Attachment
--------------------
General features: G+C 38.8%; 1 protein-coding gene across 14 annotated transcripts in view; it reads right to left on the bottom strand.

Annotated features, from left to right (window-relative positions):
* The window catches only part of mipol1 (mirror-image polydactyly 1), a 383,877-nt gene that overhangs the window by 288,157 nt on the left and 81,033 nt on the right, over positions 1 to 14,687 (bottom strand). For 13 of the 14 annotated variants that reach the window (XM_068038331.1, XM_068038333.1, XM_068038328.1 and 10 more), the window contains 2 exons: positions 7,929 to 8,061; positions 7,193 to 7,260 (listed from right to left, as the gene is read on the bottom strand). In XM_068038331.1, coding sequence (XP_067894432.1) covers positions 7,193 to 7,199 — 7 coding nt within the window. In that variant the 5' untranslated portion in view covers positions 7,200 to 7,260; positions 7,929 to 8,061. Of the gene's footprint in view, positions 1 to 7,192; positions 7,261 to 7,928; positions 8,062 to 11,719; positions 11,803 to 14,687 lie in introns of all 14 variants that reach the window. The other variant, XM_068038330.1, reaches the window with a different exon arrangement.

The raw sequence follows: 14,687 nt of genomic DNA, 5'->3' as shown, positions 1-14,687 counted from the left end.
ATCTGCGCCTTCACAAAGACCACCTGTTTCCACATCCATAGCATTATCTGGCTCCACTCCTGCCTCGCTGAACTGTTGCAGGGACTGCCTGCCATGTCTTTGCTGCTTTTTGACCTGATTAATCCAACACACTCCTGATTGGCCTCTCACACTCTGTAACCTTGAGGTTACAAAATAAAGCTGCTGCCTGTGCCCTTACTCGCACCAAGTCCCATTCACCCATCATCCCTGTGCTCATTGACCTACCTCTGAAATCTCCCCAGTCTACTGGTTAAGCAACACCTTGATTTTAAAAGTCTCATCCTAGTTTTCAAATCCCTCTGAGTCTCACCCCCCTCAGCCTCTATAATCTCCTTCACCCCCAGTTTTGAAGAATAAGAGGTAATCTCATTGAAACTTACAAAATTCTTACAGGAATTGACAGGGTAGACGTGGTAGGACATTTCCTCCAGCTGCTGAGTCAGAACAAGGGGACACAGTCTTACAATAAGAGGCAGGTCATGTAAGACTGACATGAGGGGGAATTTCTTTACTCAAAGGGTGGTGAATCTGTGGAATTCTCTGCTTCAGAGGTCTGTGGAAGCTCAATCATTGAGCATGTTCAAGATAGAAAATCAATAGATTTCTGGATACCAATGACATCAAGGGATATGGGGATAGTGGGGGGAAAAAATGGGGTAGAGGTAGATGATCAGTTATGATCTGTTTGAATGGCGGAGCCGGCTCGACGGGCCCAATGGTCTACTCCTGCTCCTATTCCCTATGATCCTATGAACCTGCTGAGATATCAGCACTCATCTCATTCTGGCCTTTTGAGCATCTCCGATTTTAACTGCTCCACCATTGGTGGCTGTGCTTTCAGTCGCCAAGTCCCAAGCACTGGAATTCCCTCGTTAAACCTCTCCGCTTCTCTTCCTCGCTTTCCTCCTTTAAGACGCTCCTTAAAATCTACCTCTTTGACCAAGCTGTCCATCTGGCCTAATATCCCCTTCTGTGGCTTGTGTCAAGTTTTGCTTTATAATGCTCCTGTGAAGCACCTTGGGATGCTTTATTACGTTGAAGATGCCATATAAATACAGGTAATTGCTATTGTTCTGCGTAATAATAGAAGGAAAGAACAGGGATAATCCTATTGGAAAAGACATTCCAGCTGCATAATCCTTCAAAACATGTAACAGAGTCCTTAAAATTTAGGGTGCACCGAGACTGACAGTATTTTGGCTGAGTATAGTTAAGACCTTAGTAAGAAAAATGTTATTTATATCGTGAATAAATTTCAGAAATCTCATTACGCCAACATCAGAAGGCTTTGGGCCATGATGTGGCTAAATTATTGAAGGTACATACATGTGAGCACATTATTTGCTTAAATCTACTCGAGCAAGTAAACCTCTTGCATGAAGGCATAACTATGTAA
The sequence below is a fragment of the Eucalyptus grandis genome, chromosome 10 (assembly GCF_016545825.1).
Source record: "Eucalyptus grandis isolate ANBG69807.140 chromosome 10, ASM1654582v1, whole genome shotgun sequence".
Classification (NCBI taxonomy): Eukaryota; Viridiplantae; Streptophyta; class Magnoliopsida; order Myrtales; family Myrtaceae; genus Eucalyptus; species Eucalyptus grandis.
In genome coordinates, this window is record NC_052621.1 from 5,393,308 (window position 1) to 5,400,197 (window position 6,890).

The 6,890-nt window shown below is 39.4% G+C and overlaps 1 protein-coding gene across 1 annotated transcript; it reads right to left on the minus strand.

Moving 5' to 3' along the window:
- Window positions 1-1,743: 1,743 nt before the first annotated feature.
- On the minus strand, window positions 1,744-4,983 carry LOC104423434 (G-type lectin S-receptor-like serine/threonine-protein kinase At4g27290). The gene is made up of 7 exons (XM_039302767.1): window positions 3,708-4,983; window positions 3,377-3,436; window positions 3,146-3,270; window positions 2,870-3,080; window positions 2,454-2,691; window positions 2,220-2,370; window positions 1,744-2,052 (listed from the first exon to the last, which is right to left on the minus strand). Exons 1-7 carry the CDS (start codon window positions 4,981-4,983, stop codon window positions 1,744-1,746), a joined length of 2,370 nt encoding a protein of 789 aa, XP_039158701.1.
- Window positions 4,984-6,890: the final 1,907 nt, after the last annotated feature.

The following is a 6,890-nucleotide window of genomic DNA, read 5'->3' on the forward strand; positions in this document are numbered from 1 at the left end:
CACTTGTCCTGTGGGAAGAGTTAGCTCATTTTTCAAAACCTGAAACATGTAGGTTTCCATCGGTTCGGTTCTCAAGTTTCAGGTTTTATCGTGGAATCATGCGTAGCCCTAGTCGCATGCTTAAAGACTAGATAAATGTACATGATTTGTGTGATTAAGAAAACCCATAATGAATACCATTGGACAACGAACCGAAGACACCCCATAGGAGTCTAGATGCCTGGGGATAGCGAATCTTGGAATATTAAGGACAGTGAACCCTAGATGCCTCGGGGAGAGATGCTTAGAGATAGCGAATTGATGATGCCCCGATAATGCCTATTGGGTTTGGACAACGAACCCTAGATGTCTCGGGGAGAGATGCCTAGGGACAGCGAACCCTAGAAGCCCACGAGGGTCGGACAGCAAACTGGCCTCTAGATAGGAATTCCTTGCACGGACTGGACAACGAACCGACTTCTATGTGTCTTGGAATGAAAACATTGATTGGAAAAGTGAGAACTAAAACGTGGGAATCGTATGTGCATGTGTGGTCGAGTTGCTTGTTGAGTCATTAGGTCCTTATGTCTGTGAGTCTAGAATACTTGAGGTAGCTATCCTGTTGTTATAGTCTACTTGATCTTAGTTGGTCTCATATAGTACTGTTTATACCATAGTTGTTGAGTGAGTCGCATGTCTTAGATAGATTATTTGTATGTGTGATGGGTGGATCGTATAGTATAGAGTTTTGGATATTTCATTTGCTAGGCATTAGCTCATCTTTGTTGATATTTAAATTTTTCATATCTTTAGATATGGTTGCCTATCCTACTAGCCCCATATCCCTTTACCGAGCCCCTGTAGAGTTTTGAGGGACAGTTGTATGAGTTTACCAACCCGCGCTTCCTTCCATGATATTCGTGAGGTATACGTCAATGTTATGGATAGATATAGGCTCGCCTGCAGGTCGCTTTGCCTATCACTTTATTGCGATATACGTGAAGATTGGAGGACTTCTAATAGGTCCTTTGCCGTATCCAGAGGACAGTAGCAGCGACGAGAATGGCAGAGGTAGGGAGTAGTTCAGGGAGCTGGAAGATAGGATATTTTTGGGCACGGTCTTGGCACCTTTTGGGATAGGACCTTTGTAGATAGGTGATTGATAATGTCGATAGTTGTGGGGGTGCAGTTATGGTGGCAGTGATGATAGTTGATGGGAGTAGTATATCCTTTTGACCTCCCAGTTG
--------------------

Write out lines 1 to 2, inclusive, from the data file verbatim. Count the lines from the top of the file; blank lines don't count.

General features: G+C 38.8%; 1 protein-coding gene across 14 annotated transcripts in view; it reads right to left on the bottom strand.

Annotated features, from left to right (window-relative positions):